Parshat Ki Tissa/Shabbat Parah
March 14, 2009
18 Adar 5769
This week I want to veer from the normal course of discussing the haftarah to discuss an interesting halachic issue regarding the special Torah reading for this Shabbat. This Shabbat we read the third of the four special maftir readings which precede Pesach. This reading, Parshat Parah (Numbers 19:1-17), deals with the preparation of the ashes of the red heifer needed for ritual purification rites in Temple times. It was read before Pesach to remind people of the need for ritual purity in the offering and the eating of the special Pesach offering.
According to most halachic authorities, last week\’s special reading, Parshat Zachor, about the commandment to remember the wicked deeds of Amalek and to blot out his memory, is a mitzvah mandated by the Torah (deoraita) because the special Torah reading includes the command to remember. The Rishonim (the sages who lived during the middle ages) debated whether this same status applied to the special reading for Parshat Parah as well. Rabbi Joseph Karo ruled in the Shulhan Aruch (Orach Hayim 685:7) that the Torah requires the reading of both Parshat Zachor and Parshat Parah and mandates that those who live in communities where public Torah reading is not possible should spend Shabbat in a place where they will be able to hear the Torah reading. A number of authorities disagree with this ruling, questioning both the veracity of the sources which included Parshat Parah in this obligation, and further citing as a reason that there is no special mention of its significance in the Talmud. (See Magen Avraham and the famous Gaon of Vilna among others.) The sources which these authorities found questionable have been found to be both authentic and numerous, rendering the added significance given to Parshat Parah a valid position.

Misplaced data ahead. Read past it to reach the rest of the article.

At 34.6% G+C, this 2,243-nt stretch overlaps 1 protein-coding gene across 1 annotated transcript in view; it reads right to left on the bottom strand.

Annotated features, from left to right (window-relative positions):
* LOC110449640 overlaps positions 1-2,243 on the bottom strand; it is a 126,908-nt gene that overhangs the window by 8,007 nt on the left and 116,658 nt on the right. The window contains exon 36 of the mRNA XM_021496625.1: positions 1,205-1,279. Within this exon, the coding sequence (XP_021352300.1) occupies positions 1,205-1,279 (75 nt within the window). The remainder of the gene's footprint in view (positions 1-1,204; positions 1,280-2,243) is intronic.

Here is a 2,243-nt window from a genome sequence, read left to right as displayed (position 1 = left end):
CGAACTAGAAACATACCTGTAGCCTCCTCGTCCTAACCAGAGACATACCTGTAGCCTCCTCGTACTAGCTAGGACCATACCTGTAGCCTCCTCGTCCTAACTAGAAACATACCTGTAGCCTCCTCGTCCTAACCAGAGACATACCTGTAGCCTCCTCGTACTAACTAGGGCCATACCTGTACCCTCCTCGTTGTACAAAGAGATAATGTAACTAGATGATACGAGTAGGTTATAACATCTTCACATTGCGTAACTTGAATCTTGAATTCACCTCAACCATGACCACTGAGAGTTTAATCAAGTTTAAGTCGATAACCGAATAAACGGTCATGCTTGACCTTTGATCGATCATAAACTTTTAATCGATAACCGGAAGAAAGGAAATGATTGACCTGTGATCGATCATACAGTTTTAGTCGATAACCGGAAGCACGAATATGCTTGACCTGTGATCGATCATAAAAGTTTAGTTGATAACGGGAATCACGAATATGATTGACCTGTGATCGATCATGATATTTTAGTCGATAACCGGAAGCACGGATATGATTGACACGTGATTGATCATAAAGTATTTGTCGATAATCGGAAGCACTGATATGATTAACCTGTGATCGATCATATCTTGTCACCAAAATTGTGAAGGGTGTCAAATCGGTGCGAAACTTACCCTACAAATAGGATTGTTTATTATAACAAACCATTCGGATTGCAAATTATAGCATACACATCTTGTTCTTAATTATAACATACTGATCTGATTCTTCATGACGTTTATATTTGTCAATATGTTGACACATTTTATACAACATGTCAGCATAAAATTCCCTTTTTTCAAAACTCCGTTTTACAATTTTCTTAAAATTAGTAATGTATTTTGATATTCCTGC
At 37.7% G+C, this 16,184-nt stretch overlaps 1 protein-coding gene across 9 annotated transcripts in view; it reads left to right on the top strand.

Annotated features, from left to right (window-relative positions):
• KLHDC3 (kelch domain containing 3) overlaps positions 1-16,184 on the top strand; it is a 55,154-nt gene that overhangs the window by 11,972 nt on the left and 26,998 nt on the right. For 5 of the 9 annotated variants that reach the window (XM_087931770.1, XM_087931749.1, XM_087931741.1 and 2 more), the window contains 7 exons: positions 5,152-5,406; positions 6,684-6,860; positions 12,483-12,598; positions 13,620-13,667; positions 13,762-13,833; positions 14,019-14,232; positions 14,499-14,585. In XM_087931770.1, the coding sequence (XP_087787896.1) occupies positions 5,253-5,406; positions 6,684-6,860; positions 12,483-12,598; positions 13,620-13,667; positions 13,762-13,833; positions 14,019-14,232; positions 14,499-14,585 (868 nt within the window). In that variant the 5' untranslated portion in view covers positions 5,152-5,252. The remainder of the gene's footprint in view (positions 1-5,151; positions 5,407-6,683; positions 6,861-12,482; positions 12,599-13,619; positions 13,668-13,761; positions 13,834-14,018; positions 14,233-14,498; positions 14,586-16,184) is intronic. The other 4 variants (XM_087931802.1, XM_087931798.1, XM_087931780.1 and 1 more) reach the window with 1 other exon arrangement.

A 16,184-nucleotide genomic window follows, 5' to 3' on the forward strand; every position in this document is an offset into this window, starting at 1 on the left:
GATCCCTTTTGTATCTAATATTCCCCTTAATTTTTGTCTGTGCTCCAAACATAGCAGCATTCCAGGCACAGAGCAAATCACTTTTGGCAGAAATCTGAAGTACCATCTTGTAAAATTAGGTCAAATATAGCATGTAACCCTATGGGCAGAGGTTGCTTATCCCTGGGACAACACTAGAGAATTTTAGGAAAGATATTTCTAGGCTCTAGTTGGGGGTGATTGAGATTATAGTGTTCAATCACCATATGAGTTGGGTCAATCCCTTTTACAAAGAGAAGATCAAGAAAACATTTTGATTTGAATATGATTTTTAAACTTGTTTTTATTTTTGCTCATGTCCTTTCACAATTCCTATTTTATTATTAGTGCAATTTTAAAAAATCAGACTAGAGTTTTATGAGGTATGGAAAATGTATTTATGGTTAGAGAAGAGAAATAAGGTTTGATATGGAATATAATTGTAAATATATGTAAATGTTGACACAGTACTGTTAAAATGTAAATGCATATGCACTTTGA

The outcome of this debate is ultimately academic but a number of modern authorities who side with elevating the significance of the special Torah reading for Parshat Parah pose some interesting arguments to bolster its importance. One explanation, while legally a bit farfetched, nevertheless offers a significant religious message. Rabbi Meir Leibush Malbim (19th century Eastern Europe), in his halachic work \”Artzot Hahayim\”, linked the ritual of the Parah Adumah to the sin of the Golden Calf which we read about in this week\’s parashah. He asserts that since the Golden Calf was a stain on the character of the Children of Israel, God wanted Israel to remember the sin of the Golden Calf but did not want to remind them directly of this sin. Instead, he reminded them of this sin through the commandment that ritually serves as atonement for this sin – the ritual of the red heifer. (Cited by R. Ovadiah Yosef in Hazon Ovadiah Purim p. 16 note 18 and by Rabbi Eliezer Waldenberg in Tzitz Eliezer 10:28 end.)
This innovative explanation offers a valuable lesson. It is never a bad thing to remember the wrong paths that we have taken in life even after we have remedied them. It constantly gives us a means of perspective and grants us the ability to avoid them a second time.